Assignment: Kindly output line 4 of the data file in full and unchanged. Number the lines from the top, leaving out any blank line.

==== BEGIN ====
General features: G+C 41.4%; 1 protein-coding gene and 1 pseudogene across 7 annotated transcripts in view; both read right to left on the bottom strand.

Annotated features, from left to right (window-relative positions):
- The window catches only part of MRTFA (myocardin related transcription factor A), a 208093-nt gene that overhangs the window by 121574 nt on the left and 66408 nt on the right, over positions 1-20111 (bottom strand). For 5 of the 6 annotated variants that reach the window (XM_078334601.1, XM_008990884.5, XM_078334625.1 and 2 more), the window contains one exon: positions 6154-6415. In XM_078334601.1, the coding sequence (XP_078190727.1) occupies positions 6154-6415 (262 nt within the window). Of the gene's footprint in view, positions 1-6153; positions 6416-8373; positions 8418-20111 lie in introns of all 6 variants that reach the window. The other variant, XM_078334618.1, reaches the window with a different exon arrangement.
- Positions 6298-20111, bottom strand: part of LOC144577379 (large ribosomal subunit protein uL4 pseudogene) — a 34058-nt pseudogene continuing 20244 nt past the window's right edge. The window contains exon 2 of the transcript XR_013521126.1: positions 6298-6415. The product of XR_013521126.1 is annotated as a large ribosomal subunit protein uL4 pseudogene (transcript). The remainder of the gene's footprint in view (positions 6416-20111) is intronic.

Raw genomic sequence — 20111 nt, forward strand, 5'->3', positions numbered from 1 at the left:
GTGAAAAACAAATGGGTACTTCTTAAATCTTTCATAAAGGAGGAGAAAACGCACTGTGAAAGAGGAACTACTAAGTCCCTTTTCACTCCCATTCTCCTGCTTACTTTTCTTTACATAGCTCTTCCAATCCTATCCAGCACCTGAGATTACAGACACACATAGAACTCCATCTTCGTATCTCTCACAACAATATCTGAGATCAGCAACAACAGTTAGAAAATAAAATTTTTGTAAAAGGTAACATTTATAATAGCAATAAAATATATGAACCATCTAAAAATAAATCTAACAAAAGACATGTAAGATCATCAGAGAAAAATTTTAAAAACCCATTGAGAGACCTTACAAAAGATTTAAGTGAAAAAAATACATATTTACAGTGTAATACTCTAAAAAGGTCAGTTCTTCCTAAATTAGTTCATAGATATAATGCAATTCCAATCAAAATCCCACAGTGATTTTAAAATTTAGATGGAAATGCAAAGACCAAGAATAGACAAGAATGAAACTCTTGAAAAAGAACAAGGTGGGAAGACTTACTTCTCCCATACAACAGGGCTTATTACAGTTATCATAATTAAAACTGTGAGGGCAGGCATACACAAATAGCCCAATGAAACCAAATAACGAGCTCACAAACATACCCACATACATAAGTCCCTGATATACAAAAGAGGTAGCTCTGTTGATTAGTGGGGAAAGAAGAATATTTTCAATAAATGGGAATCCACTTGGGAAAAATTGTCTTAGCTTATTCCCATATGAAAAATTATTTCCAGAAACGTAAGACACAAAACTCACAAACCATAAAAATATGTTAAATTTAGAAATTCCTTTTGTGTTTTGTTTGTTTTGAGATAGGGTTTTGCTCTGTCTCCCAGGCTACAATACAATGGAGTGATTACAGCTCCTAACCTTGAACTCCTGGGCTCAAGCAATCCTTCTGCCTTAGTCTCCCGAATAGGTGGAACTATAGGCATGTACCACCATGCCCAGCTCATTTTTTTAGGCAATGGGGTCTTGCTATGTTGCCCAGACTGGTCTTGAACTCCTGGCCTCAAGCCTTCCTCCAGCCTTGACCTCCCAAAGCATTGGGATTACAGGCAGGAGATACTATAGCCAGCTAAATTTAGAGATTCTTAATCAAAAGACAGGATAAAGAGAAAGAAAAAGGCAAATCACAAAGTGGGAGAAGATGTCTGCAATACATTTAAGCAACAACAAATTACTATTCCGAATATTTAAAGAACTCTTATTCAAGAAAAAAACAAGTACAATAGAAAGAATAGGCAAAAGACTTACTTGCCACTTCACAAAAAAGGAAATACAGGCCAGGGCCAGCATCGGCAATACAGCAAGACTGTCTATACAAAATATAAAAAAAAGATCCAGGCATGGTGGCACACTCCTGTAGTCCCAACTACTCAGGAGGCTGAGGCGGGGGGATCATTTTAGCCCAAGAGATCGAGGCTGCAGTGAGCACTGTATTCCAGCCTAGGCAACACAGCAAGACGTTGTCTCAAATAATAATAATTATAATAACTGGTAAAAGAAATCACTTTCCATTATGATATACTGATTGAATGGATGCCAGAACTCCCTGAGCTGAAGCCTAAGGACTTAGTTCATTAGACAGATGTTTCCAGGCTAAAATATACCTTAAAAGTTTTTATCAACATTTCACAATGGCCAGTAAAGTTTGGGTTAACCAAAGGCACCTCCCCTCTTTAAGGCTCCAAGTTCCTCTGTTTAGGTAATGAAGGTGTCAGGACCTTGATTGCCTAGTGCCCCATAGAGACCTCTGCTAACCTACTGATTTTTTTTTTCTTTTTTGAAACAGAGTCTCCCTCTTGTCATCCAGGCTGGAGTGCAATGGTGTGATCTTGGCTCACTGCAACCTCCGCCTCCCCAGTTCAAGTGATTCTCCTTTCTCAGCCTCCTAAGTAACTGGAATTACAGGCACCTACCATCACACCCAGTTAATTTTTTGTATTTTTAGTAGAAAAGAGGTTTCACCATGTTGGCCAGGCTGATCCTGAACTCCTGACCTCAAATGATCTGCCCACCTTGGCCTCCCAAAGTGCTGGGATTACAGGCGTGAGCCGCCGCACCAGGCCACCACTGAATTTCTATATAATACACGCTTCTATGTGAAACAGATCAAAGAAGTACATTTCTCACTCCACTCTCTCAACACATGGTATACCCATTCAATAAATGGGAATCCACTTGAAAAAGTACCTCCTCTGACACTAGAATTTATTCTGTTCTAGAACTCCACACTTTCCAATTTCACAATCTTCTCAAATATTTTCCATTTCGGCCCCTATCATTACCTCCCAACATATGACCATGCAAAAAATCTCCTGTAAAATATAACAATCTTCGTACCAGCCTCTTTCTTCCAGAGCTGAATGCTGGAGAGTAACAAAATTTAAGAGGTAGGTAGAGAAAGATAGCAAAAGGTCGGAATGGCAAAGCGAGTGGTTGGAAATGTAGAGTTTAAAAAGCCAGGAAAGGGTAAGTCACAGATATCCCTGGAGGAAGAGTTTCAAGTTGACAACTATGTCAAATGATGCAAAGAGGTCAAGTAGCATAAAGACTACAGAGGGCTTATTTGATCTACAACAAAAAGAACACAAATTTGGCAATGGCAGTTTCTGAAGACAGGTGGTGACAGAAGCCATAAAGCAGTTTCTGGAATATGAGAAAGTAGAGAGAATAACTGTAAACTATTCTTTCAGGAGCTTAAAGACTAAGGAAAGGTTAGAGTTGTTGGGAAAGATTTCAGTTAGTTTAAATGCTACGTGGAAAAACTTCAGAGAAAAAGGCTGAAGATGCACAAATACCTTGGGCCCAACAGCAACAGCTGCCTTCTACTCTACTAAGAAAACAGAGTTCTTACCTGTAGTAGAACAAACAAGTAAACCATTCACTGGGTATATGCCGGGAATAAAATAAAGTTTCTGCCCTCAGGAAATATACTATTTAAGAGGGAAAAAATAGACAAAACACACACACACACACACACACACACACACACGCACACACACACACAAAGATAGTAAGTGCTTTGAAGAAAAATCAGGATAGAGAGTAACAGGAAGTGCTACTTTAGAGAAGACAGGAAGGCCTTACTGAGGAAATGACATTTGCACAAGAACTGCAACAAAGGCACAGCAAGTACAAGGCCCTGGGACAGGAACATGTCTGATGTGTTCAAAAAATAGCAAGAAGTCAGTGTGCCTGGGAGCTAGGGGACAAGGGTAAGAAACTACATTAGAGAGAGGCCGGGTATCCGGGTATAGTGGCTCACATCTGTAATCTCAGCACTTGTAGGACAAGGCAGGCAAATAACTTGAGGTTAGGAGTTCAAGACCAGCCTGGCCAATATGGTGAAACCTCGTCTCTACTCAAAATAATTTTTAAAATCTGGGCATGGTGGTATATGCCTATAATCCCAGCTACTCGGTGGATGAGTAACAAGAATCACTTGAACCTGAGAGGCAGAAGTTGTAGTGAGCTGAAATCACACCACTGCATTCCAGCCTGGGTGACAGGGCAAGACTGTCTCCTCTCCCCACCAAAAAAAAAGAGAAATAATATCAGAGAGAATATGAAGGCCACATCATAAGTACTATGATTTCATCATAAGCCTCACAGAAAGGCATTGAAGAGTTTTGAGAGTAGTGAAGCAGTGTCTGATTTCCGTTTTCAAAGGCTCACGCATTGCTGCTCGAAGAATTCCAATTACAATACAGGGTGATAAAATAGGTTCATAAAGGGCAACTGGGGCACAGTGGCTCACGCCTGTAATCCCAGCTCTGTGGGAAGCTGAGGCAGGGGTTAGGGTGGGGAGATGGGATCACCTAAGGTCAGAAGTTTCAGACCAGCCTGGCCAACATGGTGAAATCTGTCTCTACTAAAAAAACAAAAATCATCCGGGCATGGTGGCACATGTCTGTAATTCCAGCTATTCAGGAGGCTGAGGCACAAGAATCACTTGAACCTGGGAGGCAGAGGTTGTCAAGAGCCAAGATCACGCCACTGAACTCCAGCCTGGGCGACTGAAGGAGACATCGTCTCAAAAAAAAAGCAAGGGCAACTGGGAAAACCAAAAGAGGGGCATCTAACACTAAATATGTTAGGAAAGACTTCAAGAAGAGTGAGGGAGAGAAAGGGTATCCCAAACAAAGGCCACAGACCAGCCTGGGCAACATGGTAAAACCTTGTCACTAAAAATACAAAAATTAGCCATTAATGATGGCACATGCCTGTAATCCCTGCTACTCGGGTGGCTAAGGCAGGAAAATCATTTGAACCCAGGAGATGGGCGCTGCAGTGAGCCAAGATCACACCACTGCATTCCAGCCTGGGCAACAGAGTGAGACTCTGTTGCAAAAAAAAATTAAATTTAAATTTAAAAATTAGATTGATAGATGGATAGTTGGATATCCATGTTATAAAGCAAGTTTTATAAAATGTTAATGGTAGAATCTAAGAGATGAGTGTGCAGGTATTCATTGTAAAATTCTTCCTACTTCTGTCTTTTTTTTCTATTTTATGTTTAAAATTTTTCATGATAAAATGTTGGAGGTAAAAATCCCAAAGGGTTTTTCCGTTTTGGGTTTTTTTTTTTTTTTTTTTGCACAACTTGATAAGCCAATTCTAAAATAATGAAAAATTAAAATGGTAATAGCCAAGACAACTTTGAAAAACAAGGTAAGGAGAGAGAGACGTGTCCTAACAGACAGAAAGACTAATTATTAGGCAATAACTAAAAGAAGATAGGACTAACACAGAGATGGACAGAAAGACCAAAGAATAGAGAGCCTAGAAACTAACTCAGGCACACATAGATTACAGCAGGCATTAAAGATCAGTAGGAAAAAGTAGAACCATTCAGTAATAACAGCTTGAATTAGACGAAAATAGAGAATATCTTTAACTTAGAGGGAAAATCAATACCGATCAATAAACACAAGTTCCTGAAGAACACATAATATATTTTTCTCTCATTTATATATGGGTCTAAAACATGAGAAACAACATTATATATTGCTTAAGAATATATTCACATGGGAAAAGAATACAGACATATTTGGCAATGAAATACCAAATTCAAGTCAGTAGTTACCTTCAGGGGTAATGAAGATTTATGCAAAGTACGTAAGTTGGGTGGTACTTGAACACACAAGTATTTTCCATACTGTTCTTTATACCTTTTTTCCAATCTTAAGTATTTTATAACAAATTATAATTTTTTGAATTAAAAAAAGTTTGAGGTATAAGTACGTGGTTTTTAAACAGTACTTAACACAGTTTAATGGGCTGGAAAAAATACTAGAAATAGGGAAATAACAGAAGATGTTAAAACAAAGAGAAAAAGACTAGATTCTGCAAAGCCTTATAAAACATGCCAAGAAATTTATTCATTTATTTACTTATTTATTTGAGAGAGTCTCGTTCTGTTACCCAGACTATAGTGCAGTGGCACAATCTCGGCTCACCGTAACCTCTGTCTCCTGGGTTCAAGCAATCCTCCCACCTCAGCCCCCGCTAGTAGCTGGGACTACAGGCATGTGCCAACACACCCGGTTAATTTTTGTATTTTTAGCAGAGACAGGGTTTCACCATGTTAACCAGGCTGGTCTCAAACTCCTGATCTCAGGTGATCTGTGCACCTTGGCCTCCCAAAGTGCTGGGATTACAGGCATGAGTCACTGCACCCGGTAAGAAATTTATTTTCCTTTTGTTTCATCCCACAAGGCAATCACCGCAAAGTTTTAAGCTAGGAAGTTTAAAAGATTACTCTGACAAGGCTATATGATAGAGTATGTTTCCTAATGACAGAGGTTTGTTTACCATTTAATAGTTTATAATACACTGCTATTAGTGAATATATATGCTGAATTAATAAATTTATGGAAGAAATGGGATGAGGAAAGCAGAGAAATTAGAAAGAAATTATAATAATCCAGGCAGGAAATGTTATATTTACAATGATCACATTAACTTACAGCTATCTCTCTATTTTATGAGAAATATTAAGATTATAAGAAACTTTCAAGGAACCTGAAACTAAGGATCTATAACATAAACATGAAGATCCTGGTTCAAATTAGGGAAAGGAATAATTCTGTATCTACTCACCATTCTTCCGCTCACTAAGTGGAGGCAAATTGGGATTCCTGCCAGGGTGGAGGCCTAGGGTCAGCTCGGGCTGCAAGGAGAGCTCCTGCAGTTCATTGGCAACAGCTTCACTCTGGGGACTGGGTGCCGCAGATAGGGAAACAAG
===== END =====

- Positions 6298-20111, bottom strand: part of LOC144577379 (large ribosomal subunit protein uL4 pseudogene) — a 34058-nt pseudogene continuing 20244 nt past the window's right edge. The window contains exon 2 of the transcript XR_013521126.1: positions 6298-6415. The product of XR_013521126.1 is annotated as a large ribosomal subunit protein uL4 pseudogene (transcript). The remainder of the gene's footprint in view (positions 6416-20111) is intronic.